Requirements for Japanese Text Layout describes requirements for Japanese layout realized with technologies like CSS, SVG and XSL-FO. For non-Japanese speakers it provides access to a wealth of detailed and authoritative information about Japanese typesetting. The document is mainly based on a standard for Japanese layout, JIS X 4051 and its authors include key contributors to that standard. However, it also addresses areas which are not covered by JIS X 4051.
This second version of the document contains a significant amount of additional information related to hanmen design, such as handling headings, placement of illustrations and tables, handling of notes and reference marks, etc.
A Japanese version is also available.
The MultilingualWeb Workshop in Luxembourg was another success, thanks once again to the efforts of the excellent speakers and the local organizers. The program included another Open Space discussion organized by TAUS, and a new feature was a number of poster presentations. We had over 130 attendees.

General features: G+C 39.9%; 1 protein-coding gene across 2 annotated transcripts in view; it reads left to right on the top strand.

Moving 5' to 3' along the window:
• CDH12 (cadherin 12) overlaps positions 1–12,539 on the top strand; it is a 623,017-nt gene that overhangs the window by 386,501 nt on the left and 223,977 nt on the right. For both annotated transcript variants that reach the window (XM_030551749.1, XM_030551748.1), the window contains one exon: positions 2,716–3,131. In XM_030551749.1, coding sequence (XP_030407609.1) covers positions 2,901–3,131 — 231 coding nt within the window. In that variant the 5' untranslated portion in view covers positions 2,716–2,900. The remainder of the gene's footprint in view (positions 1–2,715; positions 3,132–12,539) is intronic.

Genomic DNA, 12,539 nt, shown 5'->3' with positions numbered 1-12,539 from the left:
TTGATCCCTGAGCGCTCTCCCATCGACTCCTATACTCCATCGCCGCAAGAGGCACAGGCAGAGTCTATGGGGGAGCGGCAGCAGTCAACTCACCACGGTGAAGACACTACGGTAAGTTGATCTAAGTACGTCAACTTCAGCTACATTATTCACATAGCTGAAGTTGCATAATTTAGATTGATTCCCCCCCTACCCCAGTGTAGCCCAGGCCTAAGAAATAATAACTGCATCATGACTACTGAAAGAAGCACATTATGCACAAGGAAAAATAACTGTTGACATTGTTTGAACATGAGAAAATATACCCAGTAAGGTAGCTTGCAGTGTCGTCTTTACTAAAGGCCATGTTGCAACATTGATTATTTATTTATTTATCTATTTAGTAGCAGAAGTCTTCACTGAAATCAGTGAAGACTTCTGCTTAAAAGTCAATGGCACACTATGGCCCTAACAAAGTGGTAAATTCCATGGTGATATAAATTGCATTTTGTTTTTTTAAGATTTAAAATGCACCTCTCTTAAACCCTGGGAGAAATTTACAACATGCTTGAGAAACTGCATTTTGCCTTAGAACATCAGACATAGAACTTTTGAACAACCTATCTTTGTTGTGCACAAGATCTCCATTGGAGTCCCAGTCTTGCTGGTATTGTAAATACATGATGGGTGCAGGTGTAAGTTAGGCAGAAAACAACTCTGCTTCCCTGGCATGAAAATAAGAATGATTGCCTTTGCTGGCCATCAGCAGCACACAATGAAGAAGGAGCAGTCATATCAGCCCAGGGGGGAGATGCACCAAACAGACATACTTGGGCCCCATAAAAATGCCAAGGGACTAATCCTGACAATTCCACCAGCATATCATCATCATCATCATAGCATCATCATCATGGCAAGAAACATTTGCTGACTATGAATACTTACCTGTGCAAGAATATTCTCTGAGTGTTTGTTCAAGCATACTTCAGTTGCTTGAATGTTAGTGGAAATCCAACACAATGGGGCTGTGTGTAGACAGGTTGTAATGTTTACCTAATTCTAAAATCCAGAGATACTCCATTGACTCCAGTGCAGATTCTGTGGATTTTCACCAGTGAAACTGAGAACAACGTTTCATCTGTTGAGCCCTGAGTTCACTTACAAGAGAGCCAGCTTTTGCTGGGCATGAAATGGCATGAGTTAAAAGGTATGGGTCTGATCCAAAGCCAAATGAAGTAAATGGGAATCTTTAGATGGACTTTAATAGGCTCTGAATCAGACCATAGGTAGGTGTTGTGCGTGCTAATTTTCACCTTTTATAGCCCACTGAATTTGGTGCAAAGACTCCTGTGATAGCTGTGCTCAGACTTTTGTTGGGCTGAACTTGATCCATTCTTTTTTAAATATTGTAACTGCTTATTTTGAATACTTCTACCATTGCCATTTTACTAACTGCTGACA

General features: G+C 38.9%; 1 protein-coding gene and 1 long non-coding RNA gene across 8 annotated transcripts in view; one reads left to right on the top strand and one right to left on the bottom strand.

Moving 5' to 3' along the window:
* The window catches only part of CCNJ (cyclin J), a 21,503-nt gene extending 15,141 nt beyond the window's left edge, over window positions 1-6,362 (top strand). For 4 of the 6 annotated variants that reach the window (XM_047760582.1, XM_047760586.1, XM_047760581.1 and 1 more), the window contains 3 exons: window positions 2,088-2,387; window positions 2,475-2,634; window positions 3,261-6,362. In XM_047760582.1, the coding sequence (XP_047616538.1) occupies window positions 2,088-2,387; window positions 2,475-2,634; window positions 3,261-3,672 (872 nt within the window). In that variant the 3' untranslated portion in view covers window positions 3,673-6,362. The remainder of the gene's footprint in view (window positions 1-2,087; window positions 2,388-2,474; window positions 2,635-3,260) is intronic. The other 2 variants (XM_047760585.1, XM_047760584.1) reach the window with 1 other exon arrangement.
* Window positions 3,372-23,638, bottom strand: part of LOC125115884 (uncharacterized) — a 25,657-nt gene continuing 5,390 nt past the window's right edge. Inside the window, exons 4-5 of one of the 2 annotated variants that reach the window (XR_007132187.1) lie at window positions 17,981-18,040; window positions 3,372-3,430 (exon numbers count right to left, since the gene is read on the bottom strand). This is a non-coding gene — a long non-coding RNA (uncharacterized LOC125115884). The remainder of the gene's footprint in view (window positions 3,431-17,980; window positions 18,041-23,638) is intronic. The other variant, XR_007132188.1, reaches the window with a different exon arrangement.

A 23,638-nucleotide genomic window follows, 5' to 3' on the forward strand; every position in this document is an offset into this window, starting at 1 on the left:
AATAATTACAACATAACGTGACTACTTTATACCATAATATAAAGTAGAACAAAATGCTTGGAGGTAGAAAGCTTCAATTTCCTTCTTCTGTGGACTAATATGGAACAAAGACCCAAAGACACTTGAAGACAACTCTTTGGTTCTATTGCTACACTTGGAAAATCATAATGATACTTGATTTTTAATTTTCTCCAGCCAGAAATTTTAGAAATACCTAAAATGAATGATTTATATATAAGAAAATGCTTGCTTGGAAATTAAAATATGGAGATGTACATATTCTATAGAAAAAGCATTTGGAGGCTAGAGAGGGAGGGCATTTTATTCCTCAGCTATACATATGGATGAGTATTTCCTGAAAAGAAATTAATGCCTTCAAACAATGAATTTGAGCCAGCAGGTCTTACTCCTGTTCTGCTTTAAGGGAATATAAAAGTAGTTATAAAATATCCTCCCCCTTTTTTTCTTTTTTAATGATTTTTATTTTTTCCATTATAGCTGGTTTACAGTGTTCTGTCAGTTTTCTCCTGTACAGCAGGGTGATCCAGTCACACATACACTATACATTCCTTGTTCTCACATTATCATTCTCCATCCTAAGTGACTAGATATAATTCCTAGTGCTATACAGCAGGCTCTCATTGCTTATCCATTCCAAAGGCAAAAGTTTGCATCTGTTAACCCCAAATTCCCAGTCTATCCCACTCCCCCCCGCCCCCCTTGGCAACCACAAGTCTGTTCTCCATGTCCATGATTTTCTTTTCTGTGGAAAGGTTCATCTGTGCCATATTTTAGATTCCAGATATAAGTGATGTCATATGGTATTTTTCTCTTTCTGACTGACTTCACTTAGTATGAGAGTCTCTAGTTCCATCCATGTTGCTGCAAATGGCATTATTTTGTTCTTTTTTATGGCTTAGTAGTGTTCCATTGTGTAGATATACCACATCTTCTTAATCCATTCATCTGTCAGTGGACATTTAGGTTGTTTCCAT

The program page has now been updated to point to speakers’ slides and to the relevant parts of the IRC logs. Links to video recordings will follow shortly.
There are also some links pointing to social media reports, such as blog posts, tweets and photos, related to the workshop. If you have any blog posts, photos, etc. online, please let Richard Ishida know (email@example.com) so that we can link to them from this page.
A summary report of the workshop will follow a little later.
The Unicode Consortium announced today that the CLDR Survey Tool is open for beta testing. CLDR provides key building blocks for software to support the world’s languages, with the largest and most extensive standard repository of locale data available. The survey tool is an online tool used by organizations and individuals to contribute data to this repository, and to vote on alternative contributions.
The survey tool has undergone substantial revision, with dramatic improvements in performance and usability. The Unicode Consortium would appreciate people trying out the tool so that they can identify any remaining problems before we start data submission (currently scheduled for April 4). More information.